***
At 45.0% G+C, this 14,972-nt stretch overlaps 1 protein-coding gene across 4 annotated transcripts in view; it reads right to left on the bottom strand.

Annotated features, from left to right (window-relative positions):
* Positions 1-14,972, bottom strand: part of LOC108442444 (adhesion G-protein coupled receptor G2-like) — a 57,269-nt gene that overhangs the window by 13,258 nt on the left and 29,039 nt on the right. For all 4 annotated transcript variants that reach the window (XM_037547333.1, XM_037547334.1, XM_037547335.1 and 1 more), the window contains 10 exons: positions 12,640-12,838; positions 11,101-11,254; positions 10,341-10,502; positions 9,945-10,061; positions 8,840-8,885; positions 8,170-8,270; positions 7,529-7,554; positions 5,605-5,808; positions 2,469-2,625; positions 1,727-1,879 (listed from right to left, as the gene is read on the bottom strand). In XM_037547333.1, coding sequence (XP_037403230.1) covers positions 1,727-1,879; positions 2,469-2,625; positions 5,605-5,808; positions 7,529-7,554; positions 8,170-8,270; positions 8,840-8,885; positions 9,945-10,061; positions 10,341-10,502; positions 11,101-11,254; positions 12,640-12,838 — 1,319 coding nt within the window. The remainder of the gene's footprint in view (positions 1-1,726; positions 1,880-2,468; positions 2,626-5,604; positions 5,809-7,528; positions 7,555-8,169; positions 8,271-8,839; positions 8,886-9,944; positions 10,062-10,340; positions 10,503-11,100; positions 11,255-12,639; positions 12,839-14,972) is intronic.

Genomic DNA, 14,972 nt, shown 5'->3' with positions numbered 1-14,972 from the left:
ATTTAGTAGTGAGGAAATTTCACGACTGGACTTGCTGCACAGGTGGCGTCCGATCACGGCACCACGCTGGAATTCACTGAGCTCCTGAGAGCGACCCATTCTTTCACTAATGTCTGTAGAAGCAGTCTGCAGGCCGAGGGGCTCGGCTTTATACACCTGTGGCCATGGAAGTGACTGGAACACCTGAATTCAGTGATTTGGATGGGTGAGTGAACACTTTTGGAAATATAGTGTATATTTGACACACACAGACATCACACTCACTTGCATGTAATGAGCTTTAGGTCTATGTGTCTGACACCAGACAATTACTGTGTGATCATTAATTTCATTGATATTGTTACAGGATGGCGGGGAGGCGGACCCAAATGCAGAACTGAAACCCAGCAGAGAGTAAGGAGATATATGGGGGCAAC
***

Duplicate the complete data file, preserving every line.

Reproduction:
At 45.0% G+C, this 14,972-nt stretch overlaps 1 protein-coding gene across 4 annotated transcripts in view; it reads right to left on the bottom strand.

Annotated features, from left to right (window-relative positions):
* Positions 1-14,972, bottom strand: part of LOC108442444 (adhesion G-protein coupled receptor G2-like) — a 57,269-nt gene that overhangs the window by 13,258 nt on the left and 29,039 nt on the right. For all 4 annotated transcript variants that reach the window (XM_037547333.1, XM_037547334.1, XM_037547335.1 and 1 more), the window contains 10 exons: positions 12,640-12,838; positions 11,101-11,254; positions 10,341-10,502; positions 9,945-10,061; positions 8,840-8,885; positions 8,170-8,270; positions 7,529-7,554; positions 5,605-5,808; positions 2,469-2,625; positions 1,727-1,879 (listed from right to left, as the gene is read on the bottom strand). In XM_037547333.1, coding sequence (XP_037403230.1) covers positions 1,727-1,879; positions 2,469-2,625; positions 5,605-5,808; positions 7,529-7,554; positions 8,170-8,270; positions 8,840-8,885; positions 9,945-10,061; positions 10,341-10,502; positions 11,101-11,254; positions 12,640-12,838 — 1,319 coding nt within the window. The remainder of the gene's footprint in view (positions 1-1,726; positions 1,880-2,468; positions 2,626-5,604; positions 5,809-7,528; positions 7,555-8,169; positions 8,271-8,839; positions 8,886-9,944; positions 10,062-10,340; positions 10,503-11,100; positions 11,255-12,639; positions 12,839-14,972) is intronic.

Genomic DNA, 14,972 nt, shown 5'->3' with positions numbered 1-14,972 from the left:
ATTTAGTAGTGAGGAAATTTCACGACTGGACTTGCTGCACAGGTGGCGTCCGATCACGGCACCACGCTGGAATTCACTGAGCTCCTGAGAGCGACCCATTCTTTCACTAATGTCTGTAGAAGCAGTCTGCAGGCCGAGGGGCTCGGCTTTATACACCTGTGGCCATGGAAGTGACTGGAACACCTGAATTCAGTGATTTGGATGGGTGAGTGAACACTTTTGGAAATATAGTGTATATTTGACACACACAGACATCACACTCACTTGCATGTAATGAGCTTTAGGTCTATGTGTCTGACACCAGACAATTACTGTGTGATCATTAATTTCATTGATATTGTTACAGGATGGCGGGGAGGCGGACCCAAATGCAGAACTGAAACCCAGCAGAGAGTAAGGAGATATATGGGGGCAAC